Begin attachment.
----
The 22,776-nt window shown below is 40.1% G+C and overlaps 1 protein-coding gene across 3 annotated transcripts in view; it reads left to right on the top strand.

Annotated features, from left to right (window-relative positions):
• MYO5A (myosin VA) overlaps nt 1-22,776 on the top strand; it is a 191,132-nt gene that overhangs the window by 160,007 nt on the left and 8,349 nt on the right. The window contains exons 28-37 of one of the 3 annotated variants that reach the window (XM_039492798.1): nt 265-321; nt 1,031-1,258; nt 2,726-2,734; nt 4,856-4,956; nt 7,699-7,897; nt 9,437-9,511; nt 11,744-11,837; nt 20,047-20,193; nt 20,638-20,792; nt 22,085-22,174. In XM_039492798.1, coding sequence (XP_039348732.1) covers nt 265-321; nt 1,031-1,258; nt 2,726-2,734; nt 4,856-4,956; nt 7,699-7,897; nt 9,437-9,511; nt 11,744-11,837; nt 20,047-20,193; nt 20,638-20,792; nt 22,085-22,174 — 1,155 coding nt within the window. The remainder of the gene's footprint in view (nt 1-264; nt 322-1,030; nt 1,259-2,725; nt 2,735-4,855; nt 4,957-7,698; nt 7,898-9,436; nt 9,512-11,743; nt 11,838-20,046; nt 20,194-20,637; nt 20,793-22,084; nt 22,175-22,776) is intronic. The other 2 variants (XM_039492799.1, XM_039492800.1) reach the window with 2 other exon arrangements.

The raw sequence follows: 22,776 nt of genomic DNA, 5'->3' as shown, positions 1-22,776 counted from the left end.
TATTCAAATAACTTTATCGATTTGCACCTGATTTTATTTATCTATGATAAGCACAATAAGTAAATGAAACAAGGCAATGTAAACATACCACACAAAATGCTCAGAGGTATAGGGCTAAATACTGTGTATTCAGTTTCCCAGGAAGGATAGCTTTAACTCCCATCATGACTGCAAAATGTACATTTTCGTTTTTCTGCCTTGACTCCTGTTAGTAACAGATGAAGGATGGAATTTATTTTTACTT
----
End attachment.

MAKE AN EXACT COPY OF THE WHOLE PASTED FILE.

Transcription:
The 22,776-nt window shown below is 40.1% G+C and overlaps 1 protein-coding gene across 3 annotated transcripts in view; it reads left to right on the top strand.

Annotated features, from left to right (window-relative positions):
• MYO5A (myosin VA) overlaps nt 1-22,776 on the top strand; it is a 191,132-nt gene that overhangs the window by 160,007 nt on the left and 8,349 nt on the right. The window contains exons 28-37 of one of the 3 annotated variants that reach the window (XM_039492798.1): nt 265-321; nt 1,031-1,258; nt 2,726-2,734; nt 4,856-4,956; nt 7,699-7,897; nt 9,437-9,511; nt 11,744-11,837; nt 20,047-20,193; nt 20,638-20,792; nt 22,085-22,174. In XM_039492798.1, coding sequence (XP_039348732.1) covers nt 265-321; nt 1,031-1,258; nt 2,726-2,734; nt 4,856-4,956; nt 7,699-7,897; nt 9,437-9,511; nt 11,744-11,837; nt 20,047-20,193; nt 20,638-20,792; nt 22,085-22,174 — 1,155 coding nt within the window. The remainder of the gene's footprint in view (nt 1-264; nt 322-1,030; nt 1,259-2,725; nt 2,735-4,855; nt 4,957-7,698; nt 7,898-9,436; nt 9,512-11,743; nt 11,838-20,046; nt 20,194-20,637; nt 20,793-22,084; nt 22,175-22,776) is intronic. The other 2 variants (XM_039492799.1, XM_039492800.1) reach the window with 2 other exon arrangements.

The raw sequence follows: 22,776 nt of genomic DNA, 5'->3' as shown, positions 1-22,776 counted from the left end.
TATTCAAATAACTTTATCGATTTGCACCTGATTTTATTTATCTATGATAAGCACAATAAGTAAATGAAACAAGGCAATGTAAACATACCACACAAAATGCTCAGAGGTATAGGGCTAAATACTGTGTATTCAGTTTCCCAGGAAGGATAGCTTTAACTCCCATCATGACTGCAAAATGTACATTTTCGTTTTTCTGCCTTGACTCCTGTTAGTAACAGATGAAGGATGGAATTTATTTTTACTT